[6] Sean Cunningham – The Yorkists at War, published in Harlaxton Medieval Studies [Hannes Kleineke and Christian Steer-Eds] (Shaun Tyas and Richard III and Yorkist Historical Trust 2013) p.176, note 2. There is evidence of lawless behaviour by English highland clans in the thirteenth and fourteenth centuries (see Cynthia Neville – Violence, Custom and the Law: the Anglo Scottish Border Lands in the Later Middle Ages (Edinburgh 1998) pp.1-26). There is also extensive evidence of cross-border reiving from the mid-sixteenth century. There is, however, a dearth of official records or anecdotal accounts from the fifteenth century of low-level reiving. Nonetheless, it defies common sense to think that reiving diminished or ceased during the fifteenth century.

[7] Cunningham; ibid

[8] Norman Macdougall – Richard III and James III: contemporary monarchs, parallel mythologies, published in ‘Richard III: loyalty lordship and law’ (PW Hammond – Ed) (Richard III and Yorkist History Trust 1986) pp. 148-71 but esp 157-59. Macdougall provides a useful summary of Anglo-Scottish conflict in the 1470’s and 80’s from a Scottish perspective. See also Mackie, p.115 for a pithy assessment of James’ difficulties.

[9] Charles Ross – Edward IV (BCA edition 1975) p.29; Bertram Wolffe –Henry VI (Yale 2001 edition) p.326

[10] Ross (E4) pp.45-49

[11] Ross (E4) p.51; Michael Hicks – The duke of Somerset and Lancastrian loyalism in the north: published in Richard III and his Rivals: magnates and motives in the War of the Roses (London 1991) pp.156-58; SJ Payling – Edward IV and the politics of conciliation in the early 1460’s: published in ‘The Yorkist Age’, Harlaxton Medieval Studies, Vol 23 (Hannes Kleineke and Shaun Tyas –Eds) (Shaun Tyas and the Richard III Historical Trust 2013) pp.81-94; Chris Given-Wilson (Ed) – The Parliamentary Rolls of Medieval England (Boydell Press 2005): Rosemary Horrox (Ed) Volume 13, pp. 42-53 (PROME). Sadly, it is impossible for me to do these complex arguments justice in this post. The argument turns turn on a detailed analysis of two lists of Lancastrians to be attainted. The first list is (presumably) a draft; the second list is that actually published in the Act of Attainder passed by the 1461 parliament and contained in PROME. There are many differences and inconsistencies between the two lists.

[12] Keith Dockray – Richard III and the Yorkshire Gentry 1471-85, published in Richard III: loyalty, lordship and law (PW Hammond Ed) (Richard III and Yorkist History Trust 1986) pp.38-57. Only the personal intervention of Henry Percy (heir to the earl of Northumberland killed at Towton) prevented the northerners from attacking Edward and his small retinue when they landed on the Yorkshire coast in 1471.

[13] Dockray (R3 and the Yorkshire Gentry) p.41

[14] Norman Macdougall – James III: a political study (Edinburgh 1982) pp.128-29

[15] AJ Pollard – Richard III and the Princes in the Tower (Bramley Books) pp.73-74; Cora Scofield – The Life and Reign of Edward IV (Fonthill 2016 revised edition) Vol 2 p.129 citing Edwards instructions to his ambassador in Edinburgh in BL Cotton MS Vespasian CXVI. ff 118-120. The piracy referred to by Pollard was a reference to an action by Gloucester’s ship Mayflower, which captured and plundered the ‘Yellow Carvel’, which was ’James III’s ‘own proper carvel’, off the English coast.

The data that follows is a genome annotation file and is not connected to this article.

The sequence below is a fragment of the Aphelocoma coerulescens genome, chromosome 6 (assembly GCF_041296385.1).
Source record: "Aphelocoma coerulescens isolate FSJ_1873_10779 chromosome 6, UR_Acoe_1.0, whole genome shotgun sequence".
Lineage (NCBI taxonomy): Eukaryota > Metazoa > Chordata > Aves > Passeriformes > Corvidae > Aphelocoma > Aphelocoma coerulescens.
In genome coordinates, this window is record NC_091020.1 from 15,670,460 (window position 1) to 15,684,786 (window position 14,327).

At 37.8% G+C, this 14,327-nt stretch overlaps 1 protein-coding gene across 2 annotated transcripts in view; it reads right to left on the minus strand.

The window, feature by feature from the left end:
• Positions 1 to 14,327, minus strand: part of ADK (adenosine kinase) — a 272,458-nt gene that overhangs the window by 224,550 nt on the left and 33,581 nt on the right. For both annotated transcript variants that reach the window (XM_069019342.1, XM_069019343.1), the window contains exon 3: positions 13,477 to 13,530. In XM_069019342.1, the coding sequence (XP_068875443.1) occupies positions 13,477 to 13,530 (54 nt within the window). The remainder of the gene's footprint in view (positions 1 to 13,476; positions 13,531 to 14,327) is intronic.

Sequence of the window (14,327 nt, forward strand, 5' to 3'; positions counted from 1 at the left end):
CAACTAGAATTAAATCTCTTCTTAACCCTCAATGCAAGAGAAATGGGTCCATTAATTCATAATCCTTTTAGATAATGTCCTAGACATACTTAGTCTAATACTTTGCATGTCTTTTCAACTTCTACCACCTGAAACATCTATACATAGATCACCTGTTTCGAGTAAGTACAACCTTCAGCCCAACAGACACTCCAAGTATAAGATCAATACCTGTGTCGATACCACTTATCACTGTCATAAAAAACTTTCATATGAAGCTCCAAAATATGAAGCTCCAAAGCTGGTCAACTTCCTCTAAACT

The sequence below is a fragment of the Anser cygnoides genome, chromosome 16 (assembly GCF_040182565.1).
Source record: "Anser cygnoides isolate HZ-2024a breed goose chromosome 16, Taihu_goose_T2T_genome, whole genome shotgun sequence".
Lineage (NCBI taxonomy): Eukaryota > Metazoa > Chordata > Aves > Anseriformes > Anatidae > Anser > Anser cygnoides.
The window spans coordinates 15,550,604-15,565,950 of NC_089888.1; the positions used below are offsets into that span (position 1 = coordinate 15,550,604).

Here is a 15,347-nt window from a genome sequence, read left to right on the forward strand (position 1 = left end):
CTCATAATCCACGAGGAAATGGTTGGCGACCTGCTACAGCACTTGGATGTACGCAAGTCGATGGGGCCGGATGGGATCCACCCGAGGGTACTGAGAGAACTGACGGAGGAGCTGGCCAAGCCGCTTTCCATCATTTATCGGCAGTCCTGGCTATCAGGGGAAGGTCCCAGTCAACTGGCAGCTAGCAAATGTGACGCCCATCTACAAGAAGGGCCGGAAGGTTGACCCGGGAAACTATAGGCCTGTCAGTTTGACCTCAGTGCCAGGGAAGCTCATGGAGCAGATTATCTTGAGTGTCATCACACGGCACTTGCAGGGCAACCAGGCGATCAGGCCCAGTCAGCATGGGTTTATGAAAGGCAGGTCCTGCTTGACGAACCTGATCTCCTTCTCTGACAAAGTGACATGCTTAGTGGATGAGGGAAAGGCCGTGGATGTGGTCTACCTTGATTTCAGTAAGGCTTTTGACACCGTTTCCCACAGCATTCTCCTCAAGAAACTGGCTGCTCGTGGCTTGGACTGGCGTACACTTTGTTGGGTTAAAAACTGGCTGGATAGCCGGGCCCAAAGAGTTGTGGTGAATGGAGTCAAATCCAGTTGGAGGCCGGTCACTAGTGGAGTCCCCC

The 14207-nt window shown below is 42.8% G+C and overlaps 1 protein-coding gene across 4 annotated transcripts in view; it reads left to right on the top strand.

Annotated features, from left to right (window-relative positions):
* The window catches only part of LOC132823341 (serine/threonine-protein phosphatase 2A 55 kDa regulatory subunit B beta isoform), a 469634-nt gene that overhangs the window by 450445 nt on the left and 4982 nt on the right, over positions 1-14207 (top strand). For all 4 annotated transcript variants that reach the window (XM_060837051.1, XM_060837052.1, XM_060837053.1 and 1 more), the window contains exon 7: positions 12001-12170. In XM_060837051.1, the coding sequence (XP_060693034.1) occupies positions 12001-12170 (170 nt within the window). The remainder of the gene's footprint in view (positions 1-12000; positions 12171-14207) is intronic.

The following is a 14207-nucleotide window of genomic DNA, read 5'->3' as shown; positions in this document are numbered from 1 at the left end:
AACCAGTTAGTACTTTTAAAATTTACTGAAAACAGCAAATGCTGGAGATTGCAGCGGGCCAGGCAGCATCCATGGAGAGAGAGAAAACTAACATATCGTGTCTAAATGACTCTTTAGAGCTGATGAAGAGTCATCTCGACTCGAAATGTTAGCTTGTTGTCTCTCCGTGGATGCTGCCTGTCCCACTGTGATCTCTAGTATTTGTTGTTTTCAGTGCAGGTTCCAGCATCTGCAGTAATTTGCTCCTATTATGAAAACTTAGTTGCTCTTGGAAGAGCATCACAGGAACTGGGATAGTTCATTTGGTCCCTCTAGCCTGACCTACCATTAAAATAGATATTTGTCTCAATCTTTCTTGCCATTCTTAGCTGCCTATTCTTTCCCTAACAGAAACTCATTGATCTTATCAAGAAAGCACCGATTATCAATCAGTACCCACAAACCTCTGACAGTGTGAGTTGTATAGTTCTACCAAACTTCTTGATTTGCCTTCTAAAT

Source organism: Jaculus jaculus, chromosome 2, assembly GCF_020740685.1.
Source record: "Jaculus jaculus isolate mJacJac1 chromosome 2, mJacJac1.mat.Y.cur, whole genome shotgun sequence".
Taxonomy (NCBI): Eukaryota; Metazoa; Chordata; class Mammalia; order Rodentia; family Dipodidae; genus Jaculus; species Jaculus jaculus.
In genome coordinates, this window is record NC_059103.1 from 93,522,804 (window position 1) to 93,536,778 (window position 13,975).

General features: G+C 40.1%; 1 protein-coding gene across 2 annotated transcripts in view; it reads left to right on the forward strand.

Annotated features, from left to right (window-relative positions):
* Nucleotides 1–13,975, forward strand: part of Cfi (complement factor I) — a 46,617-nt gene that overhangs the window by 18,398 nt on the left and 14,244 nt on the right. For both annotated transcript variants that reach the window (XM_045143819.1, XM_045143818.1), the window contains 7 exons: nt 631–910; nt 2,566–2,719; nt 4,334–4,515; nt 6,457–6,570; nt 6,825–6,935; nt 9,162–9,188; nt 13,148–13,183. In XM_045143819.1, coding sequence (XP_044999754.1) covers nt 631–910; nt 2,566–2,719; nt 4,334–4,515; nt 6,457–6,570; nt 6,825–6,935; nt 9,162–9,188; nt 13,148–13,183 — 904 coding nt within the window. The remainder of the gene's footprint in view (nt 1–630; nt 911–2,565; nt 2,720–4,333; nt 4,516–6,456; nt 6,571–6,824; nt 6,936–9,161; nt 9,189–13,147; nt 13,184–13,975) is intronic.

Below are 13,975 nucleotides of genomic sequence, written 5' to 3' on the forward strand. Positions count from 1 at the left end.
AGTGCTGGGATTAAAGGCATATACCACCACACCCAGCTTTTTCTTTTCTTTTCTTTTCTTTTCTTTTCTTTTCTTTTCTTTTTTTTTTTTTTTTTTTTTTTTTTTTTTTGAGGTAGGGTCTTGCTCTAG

[16] Scofield Vol 2 p.54, note 1; Scofield cites Louis’ instructions to Alexander Monypenny in ‘Legrand’s collection, MS francais 6981 ff pp. 214-217. Legrand dates this document to 1474. There is no doubt it was the same offer James had made in 1473, though then he wanted a pension of sixty thousand crowns (Cal Milanese Papers, 1, pp. 174-175)

[17] PROME Vol 14, pp. 3, 14-24 & 341, Appendix 1; Edward summoned parliament on the 6 October 1472 to vote him a subsidy for the war with France. The debate was lively and interesting with guest speakers from home and abroad, including the duke of Burgundy (Pronay and John Cox – The Crowland Chronicle Continuations 1459-86 (Richard III and Yorkist Historical Trust 1986) p.133). In a speech made on Edward’s behalf, the reasons given for waging ‘war outwards’ were that it averted ‘war inwards’ (civil war) by uniting the factional English nobility in a common cause and “… offered an opportunity not only to recover Normandy and Guyenne but also the crown of France in alliance with the dukes of Burgundy and Brittany.” In view of these reasons, it is difficult to give credence to a later suggestion that Edward was not serious about conquering France.

[18] Cunningham p.183.

[19] Commynes pp.264-66

[20] Cora Scofield – The Life and Reign of Edward the Fourth (Fonthill 2016 edition) Vol 1, p155

[21] Mackie p.155; the Scottish nobles resented James’ inclination to make peace with England ‘the auld enemy’ and his attempts to curtail their independence by enforce a centralised royal authority.

[22] Pronay p.147

[23] Cunningham p.177

[24] Cunningham p.178

[25] Robert Davies (Ed) – Extracts from the Municipal Records of the City of York during the reigns of Edward IV, Edward V and Richard III (London 1843) p.107 & note.

[26] Jean Froissart – Chronicles (Penguin 1968) pp.46-47. Froissart is writing about a Scottish invasion, which took place in 1327. Whilst the technology may have been different in 1480, I doubt their miserable experience would have been much different for those on the sharp end in the winter of 1481-82.